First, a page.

On the left is the older Big Pilot that has been around for about three years and on the right is the new version released at SIHH 2006. While the size and the watch movement has not changed, there are some small changes.
Here are my observed differences for the SS model:
1. The triangle and two dots moved up to the very top (which looks better as it helps to clean up the dial)
2. The train tracks around the 7 day power reserve indicator on the older version has been removed in the new model
3. The lighter but larger marker font on the new version makes for a cleaner display
4. The seconds hand tailend has been redesigned in the new model
5. The minute, hour and PR hands are now white on black (rather than white on SS)
6. The minute markers are made smaller (which also helps to clean up the dial)
7. The PR day 1 is now in red in the new model (this may not go down well with some)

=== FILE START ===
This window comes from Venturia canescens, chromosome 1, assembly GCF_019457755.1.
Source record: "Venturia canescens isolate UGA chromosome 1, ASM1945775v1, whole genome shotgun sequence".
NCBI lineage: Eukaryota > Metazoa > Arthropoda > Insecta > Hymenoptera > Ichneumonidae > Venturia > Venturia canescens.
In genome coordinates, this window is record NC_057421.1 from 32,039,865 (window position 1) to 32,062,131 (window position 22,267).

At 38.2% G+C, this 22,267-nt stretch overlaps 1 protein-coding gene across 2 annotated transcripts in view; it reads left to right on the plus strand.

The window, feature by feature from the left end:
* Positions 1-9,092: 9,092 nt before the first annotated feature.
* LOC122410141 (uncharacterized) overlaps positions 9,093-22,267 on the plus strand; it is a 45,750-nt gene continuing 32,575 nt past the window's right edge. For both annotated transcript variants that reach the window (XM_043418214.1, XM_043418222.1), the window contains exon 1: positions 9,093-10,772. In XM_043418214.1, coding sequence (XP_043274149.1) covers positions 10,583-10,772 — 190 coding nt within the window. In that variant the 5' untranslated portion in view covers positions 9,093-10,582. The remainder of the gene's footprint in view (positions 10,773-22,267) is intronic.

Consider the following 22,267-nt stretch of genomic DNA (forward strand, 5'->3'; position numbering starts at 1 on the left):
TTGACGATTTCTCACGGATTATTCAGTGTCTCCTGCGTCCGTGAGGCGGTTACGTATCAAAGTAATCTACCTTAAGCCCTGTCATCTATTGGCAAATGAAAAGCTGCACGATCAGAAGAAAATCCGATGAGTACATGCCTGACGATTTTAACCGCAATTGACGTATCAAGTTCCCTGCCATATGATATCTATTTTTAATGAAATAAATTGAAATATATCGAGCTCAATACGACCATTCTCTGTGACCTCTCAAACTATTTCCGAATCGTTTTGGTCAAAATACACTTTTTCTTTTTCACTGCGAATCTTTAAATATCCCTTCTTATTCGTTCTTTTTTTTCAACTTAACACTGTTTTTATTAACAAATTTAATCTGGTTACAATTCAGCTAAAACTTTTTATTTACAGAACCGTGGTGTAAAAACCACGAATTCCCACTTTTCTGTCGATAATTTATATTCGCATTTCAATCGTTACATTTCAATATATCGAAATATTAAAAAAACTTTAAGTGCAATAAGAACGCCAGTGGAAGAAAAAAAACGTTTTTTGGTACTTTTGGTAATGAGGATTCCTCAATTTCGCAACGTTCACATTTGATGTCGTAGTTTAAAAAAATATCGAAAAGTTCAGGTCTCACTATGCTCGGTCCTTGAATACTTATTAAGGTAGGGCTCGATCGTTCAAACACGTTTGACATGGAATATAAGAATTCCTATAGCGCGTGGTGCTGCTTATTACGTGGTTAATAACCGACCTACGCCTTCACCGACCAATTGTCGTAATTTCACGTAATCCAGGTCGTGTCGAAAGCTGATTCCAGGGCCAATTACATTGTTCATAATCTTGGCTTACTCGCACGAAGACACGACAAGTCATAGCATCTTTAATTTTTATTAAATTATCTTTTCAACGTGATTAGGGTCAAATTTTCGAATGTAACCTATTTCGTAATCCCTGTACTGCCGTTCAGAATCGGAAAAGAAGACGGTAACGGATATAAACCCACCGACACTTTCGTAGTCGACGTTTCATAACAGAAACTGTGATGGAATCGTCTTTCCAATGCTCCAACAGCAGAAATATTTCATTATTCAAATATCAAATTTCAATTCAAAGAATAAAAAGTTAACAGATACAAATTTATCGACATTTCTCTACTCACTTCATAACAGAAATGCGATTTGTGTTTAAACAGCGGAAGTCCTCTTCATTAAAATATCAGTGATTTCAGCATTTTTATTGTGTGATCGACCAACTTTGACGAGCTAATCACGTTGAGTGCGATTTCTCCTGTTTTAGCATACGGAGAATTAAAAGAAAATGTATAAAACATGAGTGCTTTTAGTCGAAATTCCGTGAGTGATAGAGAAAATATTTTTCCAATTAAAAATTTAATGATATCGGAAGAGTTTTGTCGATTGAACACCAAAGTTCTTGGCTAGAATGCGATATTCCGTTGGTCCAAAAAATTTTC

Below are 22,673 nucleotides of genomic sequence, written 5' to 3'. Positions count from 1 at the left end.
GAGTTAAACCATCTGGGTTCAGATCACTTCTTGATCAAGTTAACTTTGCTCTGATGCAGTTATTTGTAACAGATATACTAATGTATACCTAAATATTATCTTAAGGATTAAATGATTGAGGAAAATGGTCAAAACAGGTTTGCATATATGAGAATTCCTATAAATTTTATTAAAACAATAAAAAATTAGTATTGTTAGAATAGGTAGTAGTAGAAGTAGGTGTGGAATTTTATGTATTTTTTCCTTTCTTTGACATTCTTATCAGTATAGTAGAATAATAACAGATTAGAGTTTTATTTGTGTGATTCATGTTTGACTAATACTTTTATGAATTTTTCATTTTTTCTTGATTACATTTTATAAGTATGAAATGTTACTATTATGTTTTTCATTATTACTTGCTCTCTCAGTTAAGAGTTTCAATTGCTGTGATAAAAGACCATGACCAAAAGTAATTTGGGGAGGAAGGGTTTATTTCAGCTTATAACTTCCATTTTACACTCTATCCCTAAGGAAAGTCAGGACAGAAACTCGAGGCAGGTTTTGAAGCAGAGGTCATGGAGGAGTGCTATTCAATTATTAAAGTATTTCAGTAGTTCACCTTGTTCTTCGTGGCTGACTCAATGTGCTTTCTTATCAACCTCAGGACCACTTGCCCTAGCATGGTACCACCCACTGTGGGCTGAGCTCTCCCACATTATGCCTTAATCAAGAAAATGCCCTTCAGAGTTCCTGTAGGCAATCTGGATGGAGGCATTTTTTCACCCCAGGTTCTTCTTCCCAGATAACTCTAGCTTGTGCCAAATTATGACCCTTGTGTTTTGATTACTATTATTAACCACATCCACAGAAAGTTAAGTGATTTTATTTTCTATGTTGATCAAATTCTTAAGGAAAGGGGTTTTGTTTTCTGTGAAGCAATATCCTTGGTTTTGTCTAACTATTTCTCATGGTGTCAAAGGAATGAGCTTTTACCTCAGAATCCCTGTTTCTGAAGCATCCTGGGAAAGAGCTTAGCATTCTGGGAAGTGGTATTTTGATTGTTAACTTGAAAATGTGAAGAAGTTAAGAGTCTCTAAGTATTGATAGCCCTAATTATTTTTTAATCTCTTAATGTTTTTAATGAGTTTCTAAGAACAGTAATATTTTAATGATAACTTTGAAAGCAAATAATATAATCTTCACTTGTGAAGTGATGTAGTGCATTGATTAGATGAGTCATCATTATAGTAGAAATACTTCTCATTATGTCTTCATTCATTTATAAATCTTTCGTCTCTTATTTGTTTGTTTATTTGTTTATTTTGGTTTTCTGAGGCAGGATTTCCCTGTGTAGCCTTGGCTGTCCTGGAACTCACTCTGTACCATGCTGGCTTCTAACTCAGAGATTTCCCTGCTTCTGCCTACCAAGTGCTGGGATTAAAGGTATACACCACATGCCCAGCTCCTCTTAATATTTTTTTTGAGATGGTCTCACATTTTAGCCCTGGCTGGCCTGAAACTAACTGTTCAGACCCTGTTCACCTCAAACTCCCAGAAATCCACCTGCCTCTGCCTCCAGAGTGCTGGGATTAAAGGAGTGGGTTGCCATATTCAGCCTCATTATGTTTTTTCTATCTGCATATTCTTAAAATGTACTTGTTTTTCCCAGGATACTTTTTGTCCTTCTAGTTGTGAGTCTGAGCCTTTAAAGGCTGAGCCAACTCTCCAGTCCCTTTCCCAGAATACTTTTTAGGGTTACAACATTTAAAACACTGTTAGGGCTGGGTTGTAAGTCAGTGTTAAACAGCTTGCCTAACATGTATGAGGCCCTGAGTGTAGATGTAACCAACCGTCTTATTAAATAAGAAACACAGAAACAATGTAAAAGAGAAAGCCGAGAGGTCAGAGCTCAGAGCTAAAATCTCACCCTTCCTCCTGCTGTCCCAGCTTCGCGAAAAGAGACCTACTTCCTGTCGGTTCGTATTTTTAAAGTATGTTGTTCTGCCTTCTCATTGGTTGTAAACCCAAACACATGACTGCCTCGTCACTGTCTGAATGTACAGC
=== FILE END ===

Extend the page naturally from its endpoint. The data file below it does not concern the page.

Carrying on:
8. The date plate is black with white numbers in the new model
10. The date window does not have a SS border (as in the older)
11. The strap is now croco instead of calf and without the white stitching
12. The marker '9' has been removed and partial '2' and '4' (inexplicable why the 9 was removed)
In my personal opinion, the Big Pilot is one special watch that is very well made. It rates high on my wish list of watches that I have yet to add to my collection but it may not be missing much longer. The older version was an outstandingly well made watch and if the new one keeps to that quality - it too will be a success. I think the new version is a more genteel and refined version due to a cleaner dial.
The Big Pilot is rarely seen in the shops as supply is low and queue list of customers is long and had been on waiting for many months. I will be very surprised if this new Big Pilot will have a reception any different from its sibling.